Screenwriting is never something I've considered seriously as a way to tell my stories. I'm not sure why. Perhaps because it seems to require such a firm commitment to forms and structures, like a sonnet almost. I look at a published screenplay and I think: whoa, I could never write one of those.
I think my hesitation also might come from the fact that I see screenwriting as a short-story art: even feature film scripts are closer in length to Alice Munro than to Charles Dickens. And I've never been very good at writing short stories, at least not short stories for adults.
Then a colleague at work told me that she had taken a scrip-writing course out of UCLA and had really enjoyed it. We got to talking about writing and our own projects and she asked me if I would be willing to read one of her scripts and giving her my thoughts on it.
"Sure," I said, all the while wondering why my stomach clenched almost the moment she asked the question.
I took her script and gave it a good read. Two immediate responses: wow, it is good (I could actually see many of the scenes playing themselves out visually in my mind); and thank goodness it's a romantic comedy. I'm a huge fan of rom-coms and felt I was at least somewhat on safer ground. I might not know screen-writing but I do love my rom-coms.
In order to ground myself even more firmly, I did a quick web search on screen plays. To my amazement, up popped an IMDB website that is dedicated to making the scripts for Hollywood films available to the reading public. Awesome.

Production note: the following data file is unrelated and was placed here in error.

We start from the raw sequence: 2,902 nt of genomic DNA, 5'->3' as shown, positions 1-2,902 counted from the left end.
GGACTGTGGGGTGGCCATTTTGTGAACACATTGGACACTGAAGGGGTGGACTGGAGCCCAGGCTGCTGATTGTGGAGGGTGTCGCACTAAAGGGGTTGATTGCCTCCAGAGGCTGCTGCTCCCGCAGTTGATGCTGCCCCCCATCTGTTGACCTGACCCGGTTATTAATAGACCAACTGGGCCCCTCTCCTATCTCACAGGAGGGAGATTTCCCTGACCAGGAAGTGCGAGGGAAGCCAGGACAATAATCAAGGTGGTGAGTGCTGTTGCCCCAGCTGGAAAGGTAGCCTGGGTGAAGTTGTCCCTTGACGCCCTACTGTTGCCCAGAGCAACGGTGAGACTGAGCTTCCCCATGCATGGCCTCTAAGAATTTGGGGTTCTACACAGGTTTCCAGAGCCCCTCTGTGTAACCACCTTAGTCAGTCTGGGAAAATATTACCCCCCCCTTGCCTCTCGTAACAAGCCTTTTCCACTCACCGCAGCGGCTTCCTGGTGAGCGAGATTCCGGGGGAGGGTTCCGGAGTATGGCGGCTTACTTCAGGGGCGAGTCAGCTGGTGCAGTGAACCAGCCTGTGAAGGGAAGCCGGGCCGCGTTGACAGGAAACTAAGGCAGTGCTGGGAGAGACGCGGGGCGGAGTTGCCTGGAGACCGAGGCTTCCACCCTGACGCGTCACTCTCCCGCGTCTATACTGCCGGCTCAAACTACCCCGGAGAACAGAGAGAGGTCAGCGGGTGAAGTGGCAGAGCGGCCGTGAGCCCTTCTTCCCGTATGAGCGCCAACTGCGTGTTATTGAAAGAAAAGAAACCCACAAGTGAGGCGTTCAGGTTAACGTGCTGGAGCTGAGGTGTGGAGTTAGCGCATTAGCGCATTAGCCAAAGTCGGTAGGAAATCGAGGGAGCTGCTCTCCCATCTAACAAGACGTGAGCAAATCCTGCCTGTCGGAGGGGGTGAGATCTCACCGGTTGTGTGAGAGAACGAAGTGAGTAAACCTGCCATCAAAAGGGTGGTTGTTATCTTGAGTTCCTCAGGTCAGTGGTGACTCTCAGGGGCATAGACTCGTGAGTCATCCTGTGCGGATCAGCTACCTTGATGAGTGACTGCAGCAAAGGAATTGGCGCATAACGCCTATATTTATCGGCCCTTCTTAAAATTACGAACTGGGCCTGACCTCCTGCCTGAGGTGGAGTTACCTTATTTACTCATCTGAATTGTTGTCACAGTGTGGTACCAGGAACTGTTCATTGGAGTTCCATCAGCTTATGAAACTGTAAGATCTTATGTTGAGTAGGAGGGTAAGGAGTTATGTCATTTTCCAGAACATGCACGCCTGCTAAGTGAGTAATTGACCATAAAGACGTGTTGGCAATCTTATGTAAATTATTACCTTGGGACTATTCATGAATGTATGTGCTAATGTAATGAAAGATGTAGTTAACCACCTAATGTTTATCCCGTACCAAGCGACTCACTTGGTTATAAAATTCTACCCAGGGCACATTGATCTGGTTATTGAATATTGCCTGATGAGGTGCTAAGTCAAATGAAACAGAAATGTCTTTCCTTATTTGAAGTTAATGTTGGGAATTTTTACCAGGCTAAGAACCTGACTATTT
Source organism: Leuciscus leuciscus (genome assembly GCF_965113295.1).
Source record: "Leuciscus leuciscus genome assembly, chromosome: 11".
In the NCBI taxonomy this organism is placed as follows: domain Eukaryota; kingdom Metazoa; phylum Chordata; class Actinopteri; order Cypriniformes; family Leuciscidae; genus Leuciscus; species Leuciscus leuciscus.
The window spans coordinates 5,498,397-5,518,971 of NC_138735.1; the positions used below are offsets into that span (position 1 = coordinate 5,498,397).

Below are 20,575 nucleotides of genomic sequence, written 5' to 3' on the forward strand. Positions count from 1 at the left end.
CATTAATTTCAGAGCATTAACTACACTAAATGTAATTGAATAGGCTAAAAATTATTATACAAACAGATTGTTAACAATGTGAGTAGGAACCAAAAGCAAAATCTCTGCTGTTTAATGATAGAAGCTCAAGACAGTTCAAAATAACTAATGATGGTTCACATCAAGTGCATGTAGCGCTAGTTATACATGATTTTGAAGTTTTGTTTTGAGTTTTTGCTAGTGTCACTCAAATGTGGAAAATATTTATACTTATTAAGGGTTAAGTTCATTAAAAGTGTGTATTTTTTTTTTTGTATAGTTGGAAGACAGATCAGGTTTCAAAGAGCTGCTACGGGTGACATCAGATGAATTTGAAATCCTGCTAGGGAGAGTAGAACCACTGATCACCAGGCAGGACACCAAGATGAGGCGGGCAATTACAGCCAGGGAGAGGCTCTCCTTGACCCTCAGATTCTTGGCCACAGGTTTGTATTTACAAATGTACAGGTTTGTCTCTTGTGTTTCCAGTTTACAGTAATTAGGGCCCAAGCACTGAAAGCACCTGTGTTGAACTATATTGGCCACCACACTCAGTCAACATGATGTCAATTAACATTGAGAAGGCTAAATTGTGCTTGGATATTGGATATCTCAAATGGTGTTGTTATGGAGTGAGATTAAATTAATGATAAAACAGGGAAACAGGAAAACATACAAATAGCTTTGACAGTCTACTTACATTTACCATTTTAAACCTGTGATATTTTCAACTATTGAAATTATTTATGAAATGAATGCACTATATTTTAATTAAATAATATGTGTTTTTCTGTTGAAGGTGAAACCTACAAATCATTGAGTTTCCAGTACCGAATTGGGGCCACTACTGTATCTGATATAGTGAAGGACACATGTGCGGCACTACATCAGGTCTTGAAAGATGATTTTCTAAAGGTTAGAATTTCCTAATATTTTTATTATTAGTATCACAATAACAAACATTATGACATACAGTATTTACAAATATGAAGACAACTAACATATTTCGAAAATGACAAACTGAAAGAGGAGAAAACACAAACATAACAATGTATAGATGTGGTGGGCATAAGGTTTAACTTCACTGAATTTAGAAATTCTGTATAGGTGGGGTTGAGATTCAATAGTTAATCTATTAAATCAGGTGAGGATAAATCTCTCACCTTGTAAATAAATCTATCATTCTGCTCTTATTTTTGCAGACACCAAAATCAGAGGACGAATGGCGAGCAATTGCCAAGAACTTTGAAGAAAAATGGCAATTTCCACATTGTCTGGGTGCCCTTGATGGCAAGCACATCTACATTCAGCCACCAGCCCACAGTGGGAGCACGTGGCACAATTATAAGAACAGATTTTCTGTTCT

I soon got lost in the site. I read the script for my all-time favourite romantic comedy, Notting Hill, then went on to read Shakespeare in Love, Pretty Woman and finally When Harry Met Sally. It was a real education, both in the form and in the strategic approach to writing a good screenplay.
And it proved to me just how good my friend's script really is. It also clarified in my mind exactly what I felt worked in the screenplay and what could be improved.
She and I sat down to discuss the script and had a really good talk. She was pleased that I had enjoyed her work so much but also open to some of the suggestions I made as to how she could go about making it even better. The fact that I could refer back to some of the best romantic comedies of the past 30 years as we spoke only made my comments carry that much more weight.
All of this got me thinking: could I write a screenplay? I'm still not sure but I think I'd like to try.
I've been working on my Abigail Christmas novella, trying to turn it into a stage play and I realized, but for the formatting issues and questions of length, the two forms -- stage plays and screen plays -- are not that different.
And then my friend, as if reading my mind, suggested that I start adapting the original 12 Abigail short stories into tele-plays so that we can create a web-series from them. Interesting idea.
I have so many projects I'd like to get to but this one intrigues me strongly. I'm still not sure I have what it takes to write screenplays but I won't really know until I try.